Tell me, how many of you are guilty of lounging the day away at a café whilst plugged, or should I say wirelessly plugged, onto your terribly iconic MacBook, extravagant laptops and worryingly smart-phones? If you are, then I'd like to know why. If you aren't, then I'd like to know why not. What am I on about? Well, I am just a little intrigued by the whole coffee shop and Wi-Fi affair, and here's my little take on it.
Here in Singapore, café goers at most coffee joints have enjoyed complimentary and unlimited WiFi connectivity for a nice stretch. Net-savvy troopers also found it easier to hop onto the internet bandwagon since the inaugural launch of IDA's Wireless@SG back in 2006, provided they stay within the covered hotspots. I know, I've had my share of hair-tearing moments with the free Wi-Fi service, but I guess beggars can't be choosers when free connectivity is what you're after. We have three more years to "benefit" from the wireless broadband programme, if you care to know. Lucky as we are, citizens in America are facing quite a different fate.
Take Starbucks, for example. Before July 1st, visitors to the popular coffee joint were restricted to two hours a day on the Wi-Fi pipe, and that's provided they are an AT&T subscriber or part of the My Starbucks Rewards program. It was only recently that the Seattle-born coffee chain decided to unshackle those limitations. As a result, Starbucks patrons now get to enjoy free Wi-Fi across the States without any account or time restrictions. Now, did Starbucks just seal their profits and all that's good? It sounds idyllic, doesn't it? To be able to work, surf, or facebook your time away as you relish a cuppa of your favourite brew. Think about the situation though. What if, just what if, every single patron does the same?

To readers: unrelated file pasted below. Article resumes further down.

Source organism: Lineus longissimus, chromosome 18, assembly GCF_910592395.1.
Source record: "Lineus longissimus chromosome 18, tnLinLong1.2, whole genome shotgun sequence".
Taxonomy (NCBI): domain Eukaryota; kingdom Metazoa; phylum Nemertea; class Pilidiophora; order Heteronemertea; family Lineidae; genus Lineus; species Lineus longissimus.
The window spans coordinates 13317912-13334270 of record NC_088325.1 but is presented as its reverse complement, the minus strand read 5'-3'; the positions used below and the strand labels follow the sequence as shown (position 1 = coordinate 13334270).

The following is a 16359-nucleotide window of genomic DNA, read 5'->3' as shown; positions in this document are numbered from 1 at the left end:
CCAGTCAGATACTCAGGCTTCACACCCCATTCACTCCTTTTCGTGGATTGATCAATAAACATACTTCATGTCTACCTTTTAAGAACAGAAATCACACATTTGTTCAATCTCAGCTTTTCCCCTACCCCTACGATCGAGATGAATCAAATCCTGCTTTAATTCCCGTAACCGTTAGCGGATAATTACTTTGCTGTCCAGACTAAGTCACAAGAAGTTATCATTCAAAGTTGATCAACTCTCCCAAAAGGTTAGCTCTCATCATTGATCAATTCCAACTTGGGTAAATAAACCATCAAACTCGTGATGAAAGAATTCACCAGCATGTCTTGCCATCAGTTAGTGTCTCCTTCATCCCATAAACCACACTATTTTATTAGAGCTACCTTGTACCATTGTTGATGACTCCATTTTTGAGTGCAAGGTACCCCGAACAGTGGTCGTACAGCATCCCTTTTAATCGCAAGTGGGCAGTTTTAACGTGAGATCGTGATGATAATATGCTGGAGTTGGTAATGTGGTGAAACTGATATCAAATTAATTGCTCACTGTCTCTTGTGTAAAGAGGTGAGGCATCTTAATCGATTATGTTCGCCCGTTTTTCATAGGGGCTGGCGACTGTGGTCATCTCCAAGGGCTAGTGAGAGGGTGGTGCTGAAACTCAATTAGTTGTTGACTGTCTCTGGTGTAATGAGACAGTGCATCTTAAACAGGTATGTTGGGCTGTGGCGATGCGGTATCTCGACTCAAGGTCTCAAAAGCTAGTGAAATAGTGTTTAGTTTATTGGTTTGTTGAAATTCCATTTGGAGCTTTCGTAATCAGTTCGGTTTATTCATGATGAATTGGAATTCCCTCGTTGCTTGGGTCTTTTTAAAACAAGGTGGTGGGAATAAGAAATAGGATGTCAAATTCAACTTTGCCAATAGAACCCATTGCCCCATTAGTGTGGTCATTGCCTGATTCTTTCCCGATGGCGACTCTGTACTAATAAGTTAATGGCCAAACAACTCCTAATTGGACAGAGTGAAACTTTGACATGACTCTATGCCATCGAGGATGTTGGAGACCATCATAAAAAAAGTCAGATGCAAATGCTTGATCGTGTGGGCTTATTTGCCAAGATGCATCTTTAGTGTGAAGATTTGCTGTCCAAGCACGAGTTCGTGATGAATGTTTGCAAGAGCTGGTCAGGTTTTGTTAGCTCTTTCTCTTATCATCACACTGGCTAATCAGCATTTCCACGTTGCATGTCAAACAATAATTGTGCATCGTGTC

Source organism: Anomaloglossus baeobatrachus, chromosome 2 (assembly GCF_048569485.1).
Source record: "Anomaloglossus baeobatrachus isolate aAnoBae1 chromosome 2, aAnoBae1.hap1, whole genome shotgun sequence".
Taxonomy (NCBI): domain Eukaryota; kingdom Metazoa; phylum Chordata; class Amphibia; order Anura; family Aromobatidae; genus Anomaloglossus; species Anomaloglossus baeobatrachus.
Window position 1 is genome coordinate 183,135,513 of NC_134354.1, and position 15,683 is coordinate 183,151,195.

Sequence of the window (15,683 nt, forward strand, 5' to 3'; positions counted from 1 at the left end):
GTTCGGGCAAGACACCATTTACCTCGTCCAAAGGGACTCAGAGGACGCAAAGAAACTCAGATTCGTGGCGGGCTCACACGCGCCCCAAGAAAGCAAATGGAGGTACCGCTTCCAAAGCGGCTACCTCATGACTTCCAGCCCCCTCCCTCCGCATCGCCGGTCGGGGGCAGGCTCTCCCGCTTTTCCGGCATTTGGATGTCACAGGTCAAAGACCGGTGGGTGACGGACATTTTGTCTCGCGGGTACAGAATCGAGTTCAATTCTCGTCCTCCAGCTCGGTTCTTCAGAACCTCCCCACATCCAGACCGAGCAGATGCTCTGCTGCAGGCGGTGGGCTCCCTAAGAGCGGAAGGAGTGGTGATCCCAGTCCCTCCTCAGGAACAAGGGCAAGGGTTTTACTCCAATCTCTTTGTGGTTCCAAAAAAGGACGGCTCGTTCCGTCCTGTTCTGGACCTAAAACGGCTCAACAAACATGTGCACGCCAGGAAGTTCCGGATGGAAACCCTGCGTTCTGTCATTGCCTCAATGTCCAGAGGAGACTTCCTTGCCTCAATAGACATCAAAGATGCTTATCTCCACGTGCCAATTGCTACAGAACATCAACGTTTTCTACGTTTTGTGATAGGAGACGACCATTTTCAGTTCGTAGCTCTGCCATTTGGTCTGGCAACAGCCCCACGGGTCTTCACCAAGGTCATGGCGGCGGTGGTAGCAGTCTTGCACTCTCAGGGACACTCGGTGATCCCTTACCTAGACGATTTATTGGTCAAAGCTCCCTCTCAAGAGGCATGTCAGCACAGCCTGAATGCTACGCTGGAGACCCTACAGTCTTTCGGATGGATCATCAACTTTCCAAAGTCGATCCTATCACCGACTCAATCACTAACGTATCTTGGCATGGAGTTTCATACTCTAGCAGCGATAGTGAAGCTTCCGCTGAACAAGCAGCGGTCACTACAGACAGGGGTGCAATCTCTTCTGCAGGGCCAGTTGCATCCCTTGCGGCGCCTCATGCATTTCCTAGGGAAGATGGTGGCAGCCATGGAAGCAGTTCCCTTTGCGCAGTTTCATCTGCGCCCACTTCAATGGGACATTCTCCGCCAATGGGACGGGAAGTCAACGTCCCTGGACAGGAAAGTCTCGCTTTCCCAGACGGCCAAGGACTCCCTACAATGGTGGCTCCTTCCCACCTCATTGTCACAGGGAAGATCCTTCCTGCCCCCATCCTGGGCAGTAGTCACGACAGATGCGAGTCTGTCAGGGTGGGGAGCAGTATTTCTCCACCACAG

Cafes would be filled with zombie-like gadget gawkers, whilst folks hitting the same establishment might find it hard to secure a table since it is already filled with biodroids and their Wi-Fi leeching devices. Then there are campers, mainly clients who hog the seat forever over a single beverage. This scenario is unlikely to happen in Singapore with our relatively affordable 3G mobile plans and so forth. Still, the same scenario can be very real in other locations, like America for instance, if everyone happens to capitalize on the free Wi-Fi offering.
In fact, it appears that this trend is already a reality, according to Marc Savlov of The Austin Chronicle who wrote this rather invective piece last year. Do you share his views, and how would you prefer your beloved cafés to be? Eerily quiet and crammed with laptop abusers? Or alternatively perky and filled with caffeine-induced chatter? Fill me in as I fix a cup of devilish coffee for myself. And by the way, I penned this blog entry on a sputtering computer at my desk, not Starbucks. Till then, salut!
Andy is a self-made geek with a penchant for good music and a hearty pint. His domain includes swanky TVs, notebooks and networking gizmos.